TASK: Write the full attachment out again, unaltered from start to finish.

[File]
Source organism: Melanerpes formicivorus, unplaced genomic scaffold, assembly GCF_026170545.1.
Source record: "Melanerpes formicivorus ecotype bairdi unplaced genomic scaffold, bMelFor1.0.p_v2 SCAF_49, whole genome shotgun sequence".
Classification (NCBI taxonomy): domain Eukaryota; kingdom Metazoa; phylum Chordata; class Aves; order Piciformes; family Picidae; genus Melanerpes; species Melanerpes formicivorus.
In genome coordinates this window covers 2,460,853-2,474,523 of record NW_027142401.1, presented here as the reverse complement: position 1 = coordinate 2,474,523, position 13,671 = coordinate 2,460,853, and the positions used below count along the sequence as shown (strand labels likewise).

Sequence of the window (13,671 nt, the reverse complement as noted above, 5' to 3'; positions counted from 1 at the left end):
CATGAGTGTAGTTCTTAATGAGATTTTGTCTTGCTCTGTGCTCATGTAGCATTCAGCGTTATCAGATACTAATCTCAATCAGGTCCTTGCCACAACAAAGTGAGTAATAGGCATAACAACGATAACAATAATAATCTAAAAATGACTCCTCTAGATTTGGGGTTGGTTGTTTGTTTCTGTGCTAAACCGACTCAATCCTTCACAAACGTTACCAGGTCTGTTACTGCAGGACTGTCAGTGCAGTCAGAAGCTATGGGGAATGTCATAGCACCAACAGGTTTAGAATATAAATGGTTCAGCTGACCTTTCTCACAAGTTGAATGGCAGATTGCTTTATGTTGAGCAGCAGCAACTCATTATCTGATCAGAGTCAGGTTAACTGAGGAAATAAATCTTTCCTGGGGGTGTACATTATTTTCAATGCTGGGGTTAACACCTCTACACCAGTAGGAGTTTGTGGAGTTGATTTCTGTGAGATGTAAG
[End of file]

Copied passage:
Source organism: Melanerpes formicivorus, unplaced genomic scaffold, assembly GCF_026170545.1.
Source record: "Melanerpes formicivorus ecotype bairdi unplaced genomic scaffold, bMelFor1.0.p_v2 SCAF_49, whole genome shotgun sequence".
Classification (NCBI taxonomy): domain Eukaryota; kingdom Metazoa; phylum Chordata; class Aves; order Piciformes; family Picidae; genus Melanerpes; species Melanerpes formicivorus.
In genome coordinates this window covers 2,460,853-2,474,523 of record NW_027142401.1, presented here as the reverse complement: position 1 = coordinate 2,474,523, position 13,671 = coordinate 2,460,853, and the positions used below count along the sequence as shown (strand labels likewise).

Sequence of the window (13,671 nt, the reverse complement as noted above, 5' to 3'; positions counted from 1 at the left end):
CATGAGTGTAGTTCTTAATGAGATTTTGTCTTGCTCTGTGCTCATGTAGCATTCAGCGTTATCAGATACTAATCTCAATCAGGTCCTTGCCACAACAAAGTGAGTAATAGGCATAACAACGATAACAATAATAATCTAAAAATGACTCCTCTAGATTTGGGGTTGGTTGTTTGTTTCTGTGCTAAACCGACTCAATCCTTCACAAACGTTACCAGGTCTGTTACTGCAGGACTGTCAGTGCAGTCAGAAGCTATGGGGAATGTCATAGCACCAACAGGTTTAGAATATAAATGGTTCAGCTGACCTTTCTCACAAGTTGAATGGCAGATTGCTTTATGTTGAGCAGCAGCAACTCATTATCTGATCAGAGTCAGGTTAACTGAGGAAATAAATCTTTCCTGGGGGTGTACATTATTTTCAATGCTGGGGTTAACACCTCTACACCAGTAGGAGTTTGTGGAGTTGATTTCTGTGAGATGTAAG